Only the miniscules are being covered, the entire of the lecture notes are covered inside the provided handouts.

**Miniscules**

Attaching lables to the vector elements:

- Step1: Create a vector, assign it to some var.
- Step2: Create another vector, (say) strings.
Step3: Using

`names()`

function to attach labels.Syntax:

`names(<vector1>, <name vector>)`

`c( key = value, ... )`

`c( "key" = value, ... )`

Under the hood: R vectors have "attributes" associcated with them.

i.e. setting the names of the remaining vector, as seeting names attributes of the remains object.

To prove this, we can pull up

`str()`

function that compactly displays the structure of an R Object.

- Single values are also Vectors!
*Specifically vectors of "length = 1"*

Vectors are homogeneous( i.e they can hold elements of the same type ).

- Often called,
*atomic vectors*. - If although we forcibly create a heterogenous vector, R performs
*coercion*. *Coercion*makes sures that you end up with a vector of the same type.

- Often called,

- If we want to store heterogenous data in a vector, R has a different data type for this called
**list**.

**[RQ1]: ***What function should you use to create a vector?*

**Ans: ** The combine function, `c()`

.

**[RQ2]: ***Which three of the following actions attach labels to the vector elements?*

**Ans: **

Define the labels by using the

`names()`

function.Define the labels inside the

`c()`

by using the equal sign, putting the names of the labels b/w quotes.Or by putting the names of the labels b/w quotes.

**[RQ3]:** *Which two of the following options are correct?*

**Ans: ** Atomic vectors can hold elements only of the same type, whereas lists can hold elements of a different type.

**Preface:**

Vectors are one dimensional arrays that can hold numeric data, character data, or logical data. You create a vector with the combine function c(). You place the vector elements separated by a comma between the brackets. For example:

```
numeric_vector <- c(1, 2, 3)
character_vector <- c("a", "b", "c")
boolean_vector <- c(TRUE, FALSE)
```

**Instructions:**

Build a vector, boolean_vector, that contains the three elements: TRUE, FALSE and TRUE (in that order).

```
In [1]:
```#####################################################
# Title: Create a Vector #
# --------------------------------------------------#
# About: Title says it all! #
#####################################################
numeric_vector <- c(1, 10, 49)
character_vector <- c("a", "b", "c")
# Create boolean_vector
boolean_vector <- c( TRUE, FALSE, TRUE)
boolean_vector

```
```

**Preface:**

After one week in Las Vegas and still zero Ferraris in your garage, you decide that it is time to start using your data science superpowers.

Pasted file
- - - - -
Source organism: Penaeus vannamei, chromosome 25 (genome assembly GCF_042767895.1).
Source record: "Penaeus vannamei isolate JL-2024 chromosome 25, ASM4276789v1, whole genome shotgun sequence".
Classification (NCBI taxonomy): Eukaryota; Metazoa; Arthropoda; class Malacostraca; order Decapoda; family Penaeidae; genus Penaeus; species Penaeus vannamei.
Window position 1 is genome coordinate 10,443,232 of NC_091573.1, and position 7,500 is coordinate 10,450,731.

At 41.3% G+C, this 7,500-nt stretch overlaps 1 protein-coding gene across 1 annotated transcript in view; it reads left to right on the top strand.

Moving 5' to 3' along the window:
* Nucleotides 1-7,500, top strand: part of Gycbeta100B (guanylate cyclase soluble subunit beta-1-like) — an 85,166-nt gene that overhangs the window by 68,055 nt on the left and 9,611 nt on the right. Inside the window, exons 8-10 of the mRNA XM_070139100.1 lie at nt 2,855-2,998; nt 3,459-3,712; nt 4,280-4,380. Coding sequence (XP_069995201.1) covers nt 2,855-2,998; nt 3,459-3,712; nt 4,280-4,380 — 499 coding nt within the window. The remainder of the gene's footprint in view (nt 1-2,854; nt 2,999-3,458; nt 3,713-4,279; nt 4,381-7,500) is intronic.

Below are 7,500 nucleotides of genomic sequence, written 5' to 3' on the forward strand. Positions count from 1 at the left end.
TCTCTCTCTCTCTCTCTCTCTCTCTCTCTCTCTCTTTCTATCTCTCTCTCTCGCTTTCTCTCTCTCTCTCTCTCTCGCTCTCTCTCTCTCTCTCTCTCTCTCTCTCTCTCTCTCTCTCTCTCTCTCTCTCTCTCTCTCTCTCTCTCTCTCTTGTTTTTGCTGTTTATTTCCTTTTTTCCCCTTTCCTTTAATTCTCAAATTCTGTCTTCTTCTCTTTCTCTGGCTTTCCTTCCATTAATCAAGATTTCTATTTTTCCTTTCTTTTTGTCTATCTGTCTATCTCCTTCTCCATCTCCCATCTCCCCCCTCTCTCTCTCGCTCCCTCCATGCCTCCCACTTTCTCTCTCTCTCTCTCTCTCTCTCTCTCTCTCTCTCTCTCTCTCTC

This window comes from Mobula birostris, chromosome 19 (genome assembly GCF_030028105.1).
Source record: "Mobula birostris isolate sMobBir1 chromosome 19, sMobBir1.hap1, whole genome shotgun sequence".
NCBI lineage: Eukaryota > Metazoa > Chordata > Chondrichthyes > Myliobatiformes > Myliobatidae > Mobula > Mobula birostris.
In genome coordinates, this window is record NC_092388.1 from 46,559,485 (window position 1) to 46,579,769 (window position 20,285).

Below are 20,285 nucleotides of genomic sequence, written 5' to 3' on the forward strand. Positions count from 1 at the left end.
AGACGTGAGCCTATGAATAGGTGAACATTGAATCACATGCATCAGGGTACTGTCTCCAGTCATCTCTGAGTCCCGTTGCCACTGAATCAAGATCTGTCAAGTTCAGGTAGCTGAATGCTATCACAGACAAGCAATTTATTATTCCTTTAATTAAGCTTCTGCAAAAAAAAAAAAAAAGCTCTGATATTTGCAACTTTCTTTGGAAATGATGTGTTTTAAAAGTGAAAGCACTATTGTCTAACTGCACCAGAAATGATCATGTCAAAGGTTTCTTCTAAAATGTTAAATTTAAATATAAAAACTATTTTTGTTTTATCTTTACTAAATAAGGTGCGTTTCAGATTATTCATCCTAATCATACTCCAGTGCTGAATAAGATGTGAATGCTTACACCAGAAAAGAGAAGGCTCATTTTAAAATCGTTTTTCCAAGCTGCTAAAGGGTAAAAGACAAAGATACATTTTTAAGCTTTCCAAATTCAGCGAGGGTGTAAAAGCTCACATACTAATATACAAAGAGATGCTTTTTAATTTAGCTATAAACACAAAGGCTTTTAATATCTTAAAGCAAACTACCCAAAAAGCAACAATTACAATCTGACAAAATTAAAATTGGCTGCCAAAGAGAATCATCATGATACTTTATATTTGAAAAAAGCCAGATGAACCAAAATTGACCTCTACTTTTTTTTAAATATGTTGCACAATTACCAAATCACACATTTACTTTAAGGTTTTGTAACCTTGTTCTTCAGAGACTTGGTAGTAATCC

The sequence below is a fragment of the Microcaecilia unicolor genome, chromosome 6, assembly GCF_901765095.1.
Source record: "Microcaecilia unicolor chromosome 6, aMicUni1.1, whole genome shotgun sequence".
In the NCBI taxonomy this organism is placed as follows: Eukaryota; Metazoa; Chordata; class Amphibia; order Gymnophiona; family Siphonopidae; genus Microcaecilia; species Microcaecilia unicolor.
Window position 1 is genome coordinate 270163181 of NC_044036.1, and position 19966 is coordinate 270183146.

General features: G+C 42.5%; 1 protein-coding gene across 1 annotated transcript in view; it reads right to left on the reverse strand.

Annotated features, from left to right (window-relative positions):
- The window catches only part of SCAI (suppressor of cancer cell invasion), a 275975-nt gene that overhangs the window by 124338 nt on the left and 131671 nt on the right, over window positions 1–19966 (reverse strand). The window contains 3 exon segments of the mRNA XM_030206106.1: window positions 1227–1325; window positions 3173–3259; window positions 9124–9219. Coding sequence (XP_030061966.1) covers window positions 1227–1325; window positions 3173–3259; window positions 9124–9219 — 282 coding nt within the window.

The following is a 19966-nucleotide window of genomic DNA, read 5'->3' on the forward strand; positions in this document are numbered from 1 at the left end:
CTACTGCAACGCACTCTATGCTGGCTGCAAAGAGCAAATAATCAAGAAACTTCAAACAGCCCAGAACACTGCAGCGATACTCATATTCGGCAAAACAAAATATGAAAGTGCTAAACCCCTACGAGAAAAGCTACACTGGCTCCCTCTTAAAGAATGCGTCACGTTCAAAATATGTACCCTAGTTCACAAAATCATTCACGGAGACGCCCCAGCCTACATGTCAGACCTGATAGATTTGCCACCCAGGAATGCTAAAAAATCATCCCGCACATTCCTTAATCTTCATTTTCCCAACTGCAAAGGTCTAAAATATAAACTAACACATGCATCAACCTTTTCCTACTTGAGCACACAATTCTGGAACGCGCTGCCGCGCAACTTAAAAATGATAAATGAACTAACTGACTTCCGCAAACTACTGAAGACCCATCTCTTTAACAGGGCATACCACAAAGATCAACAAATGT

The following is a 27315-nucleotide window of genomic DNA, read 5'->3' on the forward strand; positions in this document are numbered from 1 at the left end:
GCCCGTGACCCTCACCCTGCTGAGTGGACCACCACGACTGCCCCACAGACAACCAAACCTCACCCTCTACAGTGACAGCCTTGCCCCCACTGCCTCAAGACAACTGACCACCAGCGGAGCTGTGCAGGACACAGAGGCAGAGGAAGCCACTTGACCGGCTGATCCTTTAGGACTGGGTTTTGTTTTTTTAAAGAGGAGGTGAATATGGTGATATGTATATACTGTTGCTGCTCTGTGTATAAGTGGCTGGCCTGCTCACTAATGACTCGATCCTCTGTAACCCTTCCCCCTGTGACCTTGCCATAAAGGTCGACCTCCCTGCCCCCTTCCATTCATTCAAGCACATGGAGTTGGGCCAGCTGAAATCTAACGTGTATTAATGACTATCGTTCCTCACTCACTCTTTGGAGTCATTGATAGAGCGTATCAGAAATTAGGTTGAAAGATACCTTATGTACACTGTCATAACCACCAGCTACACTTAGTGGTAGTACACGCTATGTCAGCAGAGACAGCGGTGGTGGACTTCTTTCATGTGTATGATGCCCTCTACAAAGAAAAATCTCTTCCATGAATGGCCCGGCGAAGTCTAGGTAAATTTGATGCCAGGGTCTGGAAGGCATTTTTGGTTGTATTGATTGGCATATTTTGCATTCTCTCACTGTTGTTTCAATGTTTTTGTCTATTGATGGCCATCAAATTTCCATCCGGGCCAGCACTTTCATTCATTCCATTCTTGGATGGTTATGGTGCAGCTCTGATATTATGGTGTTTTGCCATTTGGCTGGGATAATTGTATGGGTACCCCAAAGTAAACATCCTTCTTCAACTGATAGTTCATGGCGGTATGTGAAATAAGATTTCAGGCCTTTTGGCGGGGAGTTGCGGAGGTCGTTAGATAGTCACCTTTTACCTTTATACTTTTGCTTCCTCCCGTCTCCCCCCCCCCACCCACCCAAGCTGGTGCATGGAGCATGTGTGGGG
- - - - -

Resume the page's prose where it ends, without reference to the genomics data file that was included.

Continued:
Before doing a first analysis, you decide to first collect all the winnings and losses for the last week:

For `poker_vector`

:

```
On Monday you won $140
Tuesday you lost $50
Wednesday you won $20
Thursday you lost $120
Friday you won $240
```

For `roulette_vector`

:

```
On Monday you lost $24
Tuesday you lost $50
Wednesday you won $100
Thursday you lost $350
Friday you won $10
```

You only played poker and roulette, since there was a delegation of mediums that occupied the craps tables. To be able to use this data in R, you decide to create the variables `poker_vector`

and `roulette_vector`

.

**Instructions:**

Assign the winnings/losses for roulette to the variable `roulette_vector`

.

```
In [2]:
```#####################################################
# Title: Create a Vector 2 #
# --------------------------------------------------#
# About: Analysing a poker game. #
#####################################################
# Poker winnings from Monday to Friday
poker_vector <- c(140, -50, 20, -120, 240)
# Roulette winnings from Monday to Friday: roulette_vector
roulette_vector <- c(-24, -50, 100, -350, 10)

Part of a job of data analyst is to have a clear view on the data being used.

**Preface:**

In the previous exercise, we created a vector with our winnings over the week. Each vector element refers to a day of the week but it is hard to tell which element belongs to which day. It would be nice if we could show that in the vector itself. Remember the `names()`

function to name the elements of a vector?

```
some_vector <- c("Johnny", "Poker Player")
names(some_vector) <- c("Name", "Profession")
```

We can do the same thing in our combine function, `c()`

:

`some_vector <- c(Name = "Johnny", Profession = "Poker Player")`

**Instructions:**

Go ahead and assign the days of the week as names to `poker_vector`

and `roulette_vector`

. In case you are not sure, the days of the week are: Monday, Tuesday, Wednesday, Thursday and Friday.

```
In [3]:
```# Poker winnings from Monday to Friday
poker_vector <- c(140, -50, 20, -120, 240)
# Roulette winnings from Monday to Friday
roulette_vector <- c(-24, -50, 100, -350, 10)
# Add names to both poker_vector and roulette_vector
names(poker_vector) <- c("Monday", "Tuesday", "Wednesday", "Thursday", "Friday")
names(roulette_vector) <- c("Monday", "Tuesday", "Wednesday", "Thursday", "Friday")

**Preface:**

In the previous exercises you probably experienced that it is boring and frustrating to type and retype information such as the days of the week. However, there is a more efficient way to do this, namely, to assign the days of the week vector to a variable!